There are gazillions of first person 3D action-RPGs out there that look like an FPS but the moment you enter combat it’s like a spreadsheet application compared to DOOM. This game is about slaughtering a thousand half-dumb monsters in 5 minutes in a flurry of blood and gore, not about reloading a save game twenty times just to find out what weapon or spell works best on this new monster type you just encountered.
The travel map
The travel map concept is a straight copy of the one used in the DSA-Trilogie (AKA Realms of Arkania): There is a beautifully painted map of the world, and the progress of the player on it is signalized by a red line starting from the last point where he entered the travel map. The line is being continually drawn, indicating the player’s movement, until either a crossroads or a location is reached. In case of a crossroads, the player needs to choose one of the available directions (including the direction he came from). In case of a location, depending on the location he either has to enter it or turn back. Once inside a 3D location, in most cases he can use the waypoint where he entered to turn back and get back to the travel map, or explore the 3D location for other possible waypoints where he can exit to the travel map at a different point.
The whole map where SE takes place is just a small part of the world, one province of an empire on one of the continents.
Some locations aren’t marked on the map, so the player will have to stumble upon them.
There are two basic types of locations in SE: combat maps and non-combat maps.
These maps include dungeon and wilderness maps. There are no NPCs and no shops and the like in these maps. They are filled with monsters and anything goes (i.e. you need to kill or be killed).
These maps include city, town, village etc maps. In these maps, it is not possible to fight, use any weapons or spells. The player can interact with NPCs (quests, shopping, etc.).
The largest population centers of the entire province, seats of power.
Fairly large settlements teeming with life.
Small settlements throughout the province.
These include watchtowers, guard towers, castles, etc.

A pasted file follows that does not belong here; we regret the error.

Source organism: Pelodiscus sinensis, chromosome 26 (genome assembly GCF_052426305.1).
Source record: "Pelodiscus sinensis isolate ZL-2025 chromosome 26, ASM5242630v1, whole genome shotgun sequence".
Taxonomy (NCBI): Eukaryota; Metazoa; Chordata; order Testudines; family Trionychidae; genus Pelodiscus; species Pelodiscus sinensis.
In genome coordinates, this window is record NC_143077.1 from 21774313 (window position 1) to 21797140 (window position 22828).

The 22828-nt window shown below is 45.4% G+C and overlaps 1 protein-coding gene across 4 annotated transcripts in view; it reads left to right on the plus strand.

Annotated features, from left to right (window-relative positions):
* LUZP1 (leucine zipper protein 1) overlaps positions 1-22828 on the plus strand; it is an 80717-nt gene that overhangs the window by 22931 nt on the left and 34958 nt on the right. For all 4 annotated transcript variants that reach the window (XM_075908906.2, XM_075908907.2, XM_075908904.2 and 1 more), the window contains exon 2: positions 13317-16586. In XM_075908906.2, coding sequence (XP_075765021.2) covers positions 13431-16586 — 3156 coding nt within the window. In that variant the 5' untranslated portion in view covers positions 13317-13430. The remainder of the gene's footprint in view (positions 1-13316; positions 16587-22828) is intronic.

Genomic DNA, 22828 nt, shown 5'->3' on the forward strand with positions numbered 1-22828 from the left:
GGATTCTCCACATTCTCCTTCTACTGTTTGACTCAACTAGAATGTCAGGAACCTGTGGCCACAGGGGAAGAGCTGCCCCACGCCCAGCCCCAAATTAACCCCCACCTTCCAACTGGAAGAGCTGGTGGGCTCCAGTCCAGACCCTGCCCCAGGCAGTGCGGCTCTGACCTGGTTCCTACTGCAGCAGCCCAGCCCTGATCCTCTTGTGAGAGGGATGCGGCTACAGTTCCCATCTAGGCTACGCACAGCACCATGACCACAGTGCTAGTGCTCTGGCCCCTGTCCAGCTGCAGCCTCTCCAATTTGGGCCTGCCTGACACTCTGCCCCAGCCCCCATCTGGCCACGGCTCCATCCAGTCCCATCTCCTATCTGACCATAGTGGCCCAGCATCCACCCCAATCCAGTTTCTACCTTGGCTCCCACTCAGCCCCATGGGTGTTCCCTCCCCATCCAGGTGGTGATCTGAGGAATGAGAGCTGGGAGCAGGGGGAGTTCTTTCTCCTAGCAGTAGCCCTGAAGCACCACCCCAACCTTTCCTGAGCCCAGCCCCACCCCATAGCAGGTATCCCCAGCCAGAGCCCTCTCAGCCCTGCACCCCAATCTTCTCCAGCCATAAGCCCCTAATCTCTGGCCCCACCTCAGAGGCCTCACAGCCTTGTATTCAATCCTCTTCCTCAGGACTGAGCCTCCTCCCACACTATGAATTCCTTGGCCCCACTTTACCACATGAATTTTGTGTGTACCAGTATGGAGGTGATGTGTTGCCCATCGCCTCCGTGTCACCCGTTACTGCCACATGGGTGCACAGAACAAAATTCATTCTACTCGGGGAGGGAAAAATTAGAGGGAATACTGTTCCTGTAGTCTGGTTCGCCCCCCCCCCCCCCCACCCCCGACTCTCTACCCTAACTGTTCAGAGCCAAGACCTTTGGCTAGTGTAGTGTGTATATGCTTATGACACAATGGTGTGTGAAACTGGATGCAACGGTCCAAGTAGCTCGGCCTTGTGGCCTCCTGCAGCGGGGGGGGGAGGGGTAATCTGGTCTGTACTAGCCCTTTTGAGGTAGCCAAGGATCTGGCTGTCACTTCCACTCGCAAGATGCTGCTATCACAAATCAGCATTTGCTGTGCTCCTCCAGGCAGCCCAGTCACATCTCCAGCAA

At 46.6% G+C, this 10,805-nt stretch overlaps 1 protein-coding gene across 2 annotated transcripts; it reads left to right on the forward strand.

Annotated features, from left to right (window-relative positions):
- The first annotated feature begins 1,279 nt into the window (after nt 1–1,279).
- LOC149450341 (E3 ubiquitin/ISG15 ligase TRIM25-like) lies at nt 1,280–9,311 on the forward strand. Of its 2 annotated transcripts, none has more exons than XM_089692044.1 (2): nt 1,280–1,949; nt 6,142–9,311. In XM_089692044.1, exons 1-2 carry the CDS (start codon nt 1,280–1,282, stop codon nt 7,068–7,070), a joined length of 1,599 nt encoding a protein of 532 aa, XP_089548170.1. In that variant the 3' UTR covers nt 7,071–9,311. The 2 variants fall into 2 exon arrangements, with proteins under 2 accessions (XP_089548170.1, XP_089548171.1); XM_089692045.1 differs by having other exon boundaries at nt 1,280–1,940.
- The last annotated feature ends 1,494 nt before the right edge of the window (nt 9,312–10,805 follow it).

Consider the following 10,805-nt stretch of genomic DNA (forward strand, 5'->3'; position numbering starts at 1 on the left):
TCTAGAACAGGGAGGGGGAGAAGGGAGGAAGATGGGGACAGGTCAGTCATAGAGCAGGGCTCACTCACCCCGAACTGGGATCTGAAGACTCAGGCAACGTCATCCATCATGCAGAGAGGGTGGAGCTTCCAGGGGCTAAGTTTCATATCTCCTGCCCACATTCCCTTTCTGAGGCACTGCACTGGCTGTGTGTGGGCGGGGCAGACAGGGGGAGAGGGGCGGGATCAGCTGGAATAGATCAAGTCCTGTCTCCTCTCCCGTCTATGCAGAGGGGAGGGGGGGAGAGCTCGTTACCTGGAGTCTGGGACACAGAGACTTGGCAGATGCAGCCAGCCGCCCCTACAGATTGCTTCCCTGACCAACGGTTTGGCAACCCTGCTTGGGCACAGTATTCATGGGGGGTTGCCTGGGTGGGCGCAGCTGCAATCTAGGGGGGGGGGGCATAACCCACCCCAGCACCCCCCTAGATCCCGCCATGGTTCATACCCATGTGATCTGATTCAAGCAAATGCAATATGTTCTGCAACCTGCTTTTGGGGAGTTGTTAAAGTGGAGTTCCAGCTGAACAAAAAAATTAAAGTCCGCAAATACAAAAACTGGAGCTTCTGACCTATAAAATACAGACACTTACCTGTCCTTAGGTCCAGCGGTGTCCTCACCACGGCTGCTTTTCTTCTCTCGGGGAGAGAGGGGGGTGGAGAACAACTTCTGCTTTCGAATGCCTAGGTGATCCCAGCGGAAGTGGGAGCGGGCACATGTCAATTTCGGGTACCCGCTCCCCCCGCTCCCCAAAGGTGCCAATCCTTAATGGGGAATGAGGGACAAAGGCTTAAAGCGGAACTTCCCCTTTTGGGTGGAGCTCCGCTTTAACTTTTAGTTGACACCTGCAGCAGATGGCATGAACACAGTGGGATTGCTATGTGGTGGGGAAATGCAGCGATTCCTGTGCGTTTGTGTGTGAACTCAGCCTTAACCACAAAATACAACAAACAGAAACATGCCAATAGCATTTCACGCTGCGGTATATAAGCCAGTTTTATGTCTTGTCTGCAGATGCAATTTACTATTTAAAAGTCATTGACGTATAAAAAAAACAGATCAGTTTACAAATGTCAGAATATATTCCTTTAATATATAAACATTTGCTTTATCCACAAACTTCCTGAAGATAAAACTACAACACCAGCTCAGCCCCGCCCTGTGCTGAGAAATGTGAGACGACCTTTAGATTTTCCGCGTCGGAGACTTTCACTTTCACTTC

A few houses, fields, the like.
Roadside inns for travelers.
Located in the pastoral hills, it’s a place for monks to meditate.
Tower of the Magi
Located deep in the forest, the tower where Daedalon dwells is a place of mystery.
Main storyline locations
- starting map in forest, first combat experience with obvious road showing way to nearby village (less obvious route leading to forest cave)
- small village in the forest, you get the starter quest that takes you to an underground location in the forest cave
- Underground location in the forest cave (hexquak2, hexquake, agility with boss fight). After this,you return to the small village, from where you get sent to the big port city
- big port city, rumors lead you to the desert in the east
- small settlement at the edge of the desert, you get directions to the ancient burial grounds nearby
- necros (5 maps), after the end boss you find a tablet you can’t translate, you take it to the nearby city
- big city in the plains, you deliver the tablets to your order’s headquarters there and they see that it pertains to Korax. For a full translation, they send you to Daedalon, the only survivor of the three heroes who fought Korax’ minions (original Hexen story)
- Daedalon’s tower in the northern forest, you talk to him and he tells you he found out about a cult of Korax worshippers lead by an unknown fiend who is rumored to be much stronger than any Heresiarch before, and he has a couple of places in mind where you might find traces of them. So you go and visit all three.
- The first place is to the north in the hills (chaossrh, leading to octarena with a boss fight)
- The second place is to the west in the swamps (gnosis, which exits to swamp ledges with aboss fight there)
- The third place is to the east, in the mountains (hexquake3, leading to hexsoul with a bossfight)
- From the clues these places provide, Daedalon pieces some more infos together and sends you to the mountain city in the southern mountains.
- From there, you get directions to a huge cultist base (zowehex, 6 maps). You kill their leader and return to Daedalon. He translated the tablet in the meantime and founds out about a huge army coming from the southeast, so he sends you to the plains city to warn them.